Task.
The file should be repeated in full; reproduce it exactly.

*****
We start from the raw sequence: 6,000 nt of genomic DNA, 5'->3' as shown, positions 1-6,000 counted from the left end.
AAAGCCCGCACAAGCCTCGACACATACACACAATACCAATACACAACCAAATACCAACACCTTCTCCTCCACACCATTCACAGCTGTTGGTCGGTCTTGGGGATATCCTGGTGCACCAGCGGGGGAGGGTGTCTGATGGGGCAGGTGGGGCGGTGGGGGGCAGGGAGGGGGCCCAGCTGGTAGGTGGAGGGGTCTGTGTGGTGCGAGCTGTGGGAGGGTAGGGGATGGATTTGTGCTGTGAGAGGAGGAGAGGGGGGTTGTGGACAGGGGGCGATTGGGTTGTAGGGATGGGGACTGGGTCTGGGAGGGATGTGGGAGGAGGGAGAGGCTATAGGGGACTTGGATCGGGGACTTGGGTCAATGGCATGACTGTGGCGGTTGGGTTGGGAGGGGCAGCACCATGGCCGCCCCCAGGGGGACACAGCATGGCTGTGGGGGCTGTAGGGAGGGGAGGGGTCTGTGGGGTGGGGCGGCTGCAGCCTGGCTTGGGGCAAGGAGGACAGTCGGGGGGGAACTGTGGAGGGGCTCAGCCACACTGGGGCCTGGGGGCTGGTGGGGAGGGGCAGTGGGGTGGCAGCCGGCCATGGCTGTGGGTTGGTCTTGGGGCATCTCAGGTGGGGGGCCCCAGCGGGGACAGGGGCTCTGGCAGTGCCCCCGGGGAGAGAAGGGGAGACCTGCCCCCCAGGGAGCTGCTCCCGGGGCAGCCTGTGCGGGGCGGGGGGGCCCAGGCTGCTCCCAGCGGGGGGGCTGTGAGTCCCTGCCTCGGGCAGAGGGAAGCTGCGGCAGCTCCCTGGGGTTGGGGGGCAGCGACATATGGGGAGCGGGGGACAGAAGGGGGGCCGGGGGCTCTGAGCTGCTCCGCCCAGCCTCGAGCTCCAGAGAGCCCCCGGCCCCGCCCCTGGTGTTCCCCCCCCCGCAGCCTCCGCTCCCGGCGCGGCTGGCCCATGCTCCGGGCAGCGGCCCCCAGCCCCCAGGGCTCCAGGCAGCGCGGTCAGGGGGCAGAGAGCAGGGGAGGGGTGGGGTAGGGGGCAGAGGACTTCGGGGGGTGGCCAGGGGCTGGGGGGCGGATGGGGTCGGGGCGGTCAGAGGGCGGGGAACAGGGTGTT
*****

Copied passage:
We start from the raw sequence: 6,000 nt of genomic DNA, 5'->3' as shown, positions 1-6,000 counted from the left end.
AAAGCCCGCACAAGCCTCGACACATACACACAATACCAATACACAACCAAATACCAACACCTTCTCCTCCACACCATTCACAGCTGTTGGTCGGTCTTGGGGATATCCTGGTGCACCAGCGGGGGAGGGTGTCTGATGGGGCAGGTGGGGCGGTGGGGGGCAGGGAGGGGGCCCAGCTGGTAGGTGGAGGGGTCTGTGTGGTGCGAGCTGTGGGAGGGTAGGGGATGGATTTGTGCTGTGAGAGGAGGAGAGGGGGGTTGTGGACAGGGGGCGATTGGGTTGTAGGGATGGGGACTGGGTCTGGGAGGGATGTGGGAGGAGGGAGAGGCTATAGGGGACTTGGATCGGGGACTTGGGTCAATGGCATGACTGTGGCGGTTGGGTTGGGAGGGGCAGCACCATGGCCGCCCCCAGGGGGACACAGCATGGCTGTGGGGGCTGTAGGGAGGGGAGGGGTCTGTGGGGTGGGGCGGCTGCAGCCTGGCTTGGGGCAAGGAGGACAGTCGGGGGGGAACTGTGGAGGGGCTCAGCCACACTGGGGCCTGGGGGCTGGTGGGGAGGGGCAGTGGGGTGGCAGCCGGCCATGGCTGTGGGTTGGTCTTGGGGCATCTCAGGTGGGGGGCCCCAGCGGGGACAGGGGCTCTGGCAGTGCCCCCGGGGAGAGAAGGGGAGACCTGCCCCCCAGGGAGCTGCTCCCGGGGCAGCCTGTGCGGGGCGGGGGGGCCCAGGCTGCTCCCAGCGGGGGGGCTGTGAGTCCCTGCCTCGGGCAGAGGGAAGCTGCGGCAGCTCCCTGGGGTTGGGGGGCAGCGACATATGGGGAGCGGGGGACAGAAGGGGGGCCGGGGGCTCTGAGCTGCTCCGCCCAGCCTCGAGCTCCAGAGAGCCCCCGGCCCCGCCCCTGGTGTTCCCCCCCCCGCAGCCTCCGCTCCCGGCGCGGCTGGCCCATGCTCCGGGCAGCGGCCCCCAGCCCCCAGGGCTCCAGGCAGCGCGGTCAGGGGGCAGAGAGCAGGGGAGGGGTGGGGTAGGGGGCAGAGGACTTCGGGGGGTGGCCAGGGGCTGGGGGGCGGATGGGGTCGGGGCGGTCAGAGGGCGGGGAACAGGGTGTT